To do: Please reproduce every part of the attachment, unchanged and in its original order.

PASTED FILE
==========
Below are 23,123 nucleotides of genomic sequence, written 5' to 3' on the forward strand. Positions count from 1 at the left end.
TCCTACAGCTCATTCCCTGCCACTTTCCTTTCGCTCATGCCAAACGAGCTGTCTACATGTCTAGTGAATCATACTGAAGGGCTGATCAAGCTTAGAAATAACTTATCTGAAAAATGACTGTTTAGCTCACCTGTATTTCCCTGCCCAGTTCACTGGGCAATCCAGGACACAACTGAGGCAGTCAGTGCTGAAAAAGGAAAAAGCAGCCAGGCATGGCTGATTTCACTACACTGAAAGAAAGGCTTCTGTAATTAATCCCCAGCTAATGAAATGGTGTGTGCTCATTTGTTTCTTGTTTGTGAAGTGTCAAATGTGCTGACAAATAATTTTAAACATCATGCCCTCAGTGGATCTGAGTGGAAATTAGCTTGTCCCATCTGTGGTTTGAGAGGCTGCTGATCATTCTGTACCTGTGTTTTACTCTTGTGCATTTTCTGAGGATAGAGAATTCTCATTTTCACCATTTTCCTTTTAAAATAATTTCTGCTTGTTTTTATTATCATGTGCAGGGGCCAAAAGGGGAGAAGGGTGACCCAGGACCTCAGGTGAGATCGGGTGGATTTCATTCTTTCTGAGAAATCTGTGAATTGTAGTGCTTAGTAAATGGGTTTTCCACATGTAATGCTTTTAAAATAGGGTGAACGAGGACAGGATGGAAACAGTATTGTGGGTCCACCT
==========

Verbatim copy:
Below are 23,123 nucleotides of genomic sequence, written 5' to 3' on the forward strand. Positions count from 1 at the left end.
TCCTACAGCTCATTCCCTGCCACTTTCCTTTCGCTCATGCCAAACGAGCTGTCTACATGTCTAGTGAATCATACTGAAGGGCTGATCAAGCTTAGAAATAACTTATCTGAAAAATGACTGTTTAGCTCACCTGTATTTCCCTGCCCAGTTCACTGGGCAATCCAGGACACAACTGAGGCAGTCAGTGCTGAAAAAGGAAAAAGCAGCCAGGCATGGCTGATTTCACTACACTGAAAGAAAGGCTTCTGTAATTAATCCCCAGCTAATGAAATGGTGTGTGCTCATTTGTTTCTTGTTTGTGAAGTGTCAAATGTGCTGACAAATAATTTTAAACATCATGCCCTCAGTGGATCTGAGTGGAAATTAGCTTGTCCCATCTGTGGTTTGAGAGGCTGCTGATCATTCTGTACCTGTGTTTTACTCTTGTGCATTTTCTGAGGATAGAGAATTCTCATTTTCACCATTTTCCTTTTAAAATAATTTCTGCTTGTTTTTATTATCATGTGCAGGGGCCAAAAGGGGAGAAGGGTGACCCAGGACCTCAGGTGAGATCGGGTGGATTTCATTCTTTCTGAGAAATCTGTGAATTGTAGTGCTTAGTAAATGGGTTTTCCACATGTAATGCTTTTAAAATAGGGTGAACGAGGACAGGATGGAAACAGTATTGTGGGTCCACCT